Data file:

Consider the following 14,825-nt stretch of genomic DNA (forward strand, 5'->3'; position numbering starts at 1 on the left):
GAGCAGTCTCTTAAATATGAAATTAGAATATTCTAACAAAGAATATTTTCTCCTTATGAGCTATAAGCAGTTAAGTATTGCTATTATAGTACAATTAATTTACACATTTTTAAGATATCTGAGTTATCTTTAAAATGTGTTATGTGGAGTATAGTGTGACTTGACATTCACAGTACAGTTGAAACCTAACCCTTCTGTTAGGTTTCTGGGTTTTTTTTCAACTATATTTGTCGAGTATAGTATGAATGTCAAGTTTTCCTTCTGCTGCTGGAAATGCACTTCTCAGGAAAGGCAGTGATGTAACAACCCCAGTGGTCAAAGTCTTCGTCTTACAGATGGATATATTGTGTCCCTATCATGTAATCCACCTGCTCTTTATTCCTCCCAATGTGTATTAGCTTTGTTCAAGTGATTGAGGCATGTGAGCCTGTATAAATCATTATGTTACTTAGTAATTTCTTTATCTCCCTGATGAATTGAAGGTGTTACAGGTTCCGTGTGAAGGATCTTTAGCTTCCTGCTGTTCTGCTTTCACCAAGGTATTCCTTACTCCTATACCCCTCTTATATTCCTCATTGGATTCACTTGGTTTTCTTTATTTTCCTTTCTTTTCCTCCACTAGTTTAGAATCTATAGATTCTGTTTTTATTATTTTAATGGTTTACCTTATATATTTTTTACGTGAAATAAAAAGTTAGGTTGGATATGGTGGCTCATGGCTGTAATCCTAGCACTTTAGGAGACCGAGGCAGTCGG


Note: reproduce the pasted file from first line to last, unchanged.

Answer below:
Consider the following 14,825-nt stretch of genomic DNA (forward strand, 5'->3'; position numbering starts at 1 on the left):
GAGCAGTCTCTTAAATATGAAATTAGAATATTCTAACAAAGAATATTTTCTCCTTATGAGCTATAAGCAGTTAAGTATTGCTATTATAGTACAATTAATTTACACATTTTTAAGATATCTGAGTTATCTTTAAAATGTGTTATGTGGAGTATAGTGTGACTTGACATTCACAGTACAGTTGAAACCTAACCCTTCTGTTAGGTTTCTGGGTTTTTTTTCAACTATATTTGTCGAGTATAGTATGAATGTCAAGTTTTCCTTCTGCTGCTGGAAATGCACTTCTCAGGAAAGGCAGTGATGTAACAACCCCAGTGGTCAAAGTCTTCGTCTTACAGATGGATATATTGTGTCCCTATCATGTAATCCACCTGCTCTTTATTCCTCCCAATGTGTATTAGCTTTGTTCAAGTGATTGAGGCATGTGAGCCTGTATAAATCATTATGTTACTTAGTAATTTCTTTATCTCCCTGATGAATTGAAGGTGTTACAGGTTCCGTGTGAAGGATCTTTAGCTTCCTGCTGTTCTGCTTTCACCAAGGTATTCCTTACTCCTATACCCCTCTTATATTCCTCATTGGATTCACTTGGTTTTCTTTATTTTCCTTTCTTTTCCTCCACTAGTTTAGAATCTATAGATTCTGTTTTTATTATTTTAATGGTTTACCTTATATATTTTTTACGTGAAATAAAAAGTTAGGTTGGATATGGTGGCTCATGGCTGTAATCCTAGCACTTTAGGAGACCGAGGCAGTCGG